Austin-based writer and artist Austin Kleon kicked off SXSW Interactive with his panel called “Show Your Work,” based on his latest book by the same title. Kleon argued that showcasing the creative process holds as much benefit for the creator as the end result. By showing your work, you are not operating in isolation, but becoming part of a scene. This community is where ideas are exchanged and valuable networks are made.
The Monster Mash
At the start of his talk, Kleon said we all exist in a real life horror film, filled with two monsters. The first is the Vampire, a person who sucks the life out each person they are around. Vampires deplete the energy and ideas of creators, leaving them drained while contributing nothing back.
Kleon suggested performing a Vampire Test, saying that “if after hanging out with someone you feel full of energy, that person is not a Vampire. If after a night of hanging out with someone you feel exhausted and depleted, that person is a Vampire.”
The other monster in this tale is called the Human Spam. Whereas the Vampire doesn’t add anything to the conversation, the Human Spam floods you. This person is very self-focused, dominating the conversation while not taking the time to listen to others ideas.
Not only should you avoid these particular people, you should try not to become one yourself. Kleon said he feels that there are so many Vampires and Human Spam because of the Creative Genius Myth—where geniuses toil away in isolation before “gifting” humanity with their creation.
Find Fellow Knuckleballers
Rather than working as a solo genius, Kleon feels that the creator—and society as a whole—benefits more by becoming part of a scene. Singer Brian Eno coined this as “Scenius,” where all the nodes of the scene are part of the story of the creative process. Without the scene of 15th Century Florence there may be no Da Vinci, likewise there may be no Ramones were it not for the 1970s New York scene. Paraphrasing President Kennedy, Kleon advised the audience to stop asking what others can do for us, but what we can do for others an begin contributing to part of a scene.
Kleon advised that the knuckleball pitchers in baseball are a perfect example. For those unfamiliar with the sport, the knuckleball is a very strange pitch, thrown significantly slower than fastballs or curveballs. Additionally, the ball is supposed to have as little spin as possible so that the air current plays havoc with the direction of the pitch.
As opposed to typical pitchers who guard their pitching mechanics and keep them secretive as the Coca-Cola formula, knuckleball pitchers—who are in the very small minority of pitchers—are a close knit fraternity who are quite open about their pitch. Their openness is a result of a desire to keep the pitch in the major league game.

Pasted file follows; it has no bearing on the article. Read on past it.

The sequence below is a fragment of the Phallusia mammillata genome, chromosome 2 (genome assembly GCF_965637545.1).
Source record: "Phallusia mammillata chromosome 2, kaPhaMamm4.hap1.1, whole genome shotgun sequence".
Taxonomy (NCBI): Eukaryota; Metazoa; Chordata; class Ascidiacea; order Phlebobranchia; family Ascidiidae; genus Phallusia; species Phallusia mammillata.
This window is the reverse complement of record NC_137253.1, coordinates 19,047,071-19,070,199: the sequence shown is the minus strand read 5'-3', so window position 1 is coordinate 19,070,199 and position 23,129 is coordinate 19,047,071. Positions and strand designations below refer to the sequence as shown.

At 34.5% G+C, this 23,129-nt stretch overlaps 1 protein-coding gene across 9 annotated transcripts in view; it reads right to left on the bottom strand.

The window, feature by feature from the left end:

Kleon suggests that creatives find their own group of knuckleballers, a group of people who share your passion and desire to change the world. This mutual exchange of information and passion can contribute to the Scenius, resulting in many innovations.
Application to Open Source
At this point in the talk, I realized how many parallels exist between Kleon’s keynote and the open source movement. By definition, open source is all about showing your work—the source code and evolution of that code is produced for all to see. IRC Channels, documentation and conferences help keep people part of that conversation in addition to the work being done out in the open.
The Scenius in an open source project is the community that collaborates together on the project. While there are certainly those rock star contributors, it is the scene—or ecosystem—as a whole that is responsible for a project becoming successful. Sure, there can be Vampires and Human Spam, but the fact that work is done in the open can help mitigate those monsters from creeping into the project.
Benefits of Collaboration
Ultimately, Kleon sees the benefits of collaboration far outweighing those from working alone. “It’s like getting all the DVD extras before getting to see the movie,” Kleon said. Rather than expecting immediate gratification and short-term success, look to play the long game and collaborate with your community.
“This is not a reality show, and I’m not a reality show contestant. I’m here to make friends,” Kleon shared. We all should strive to do the same and it starts by showing our work.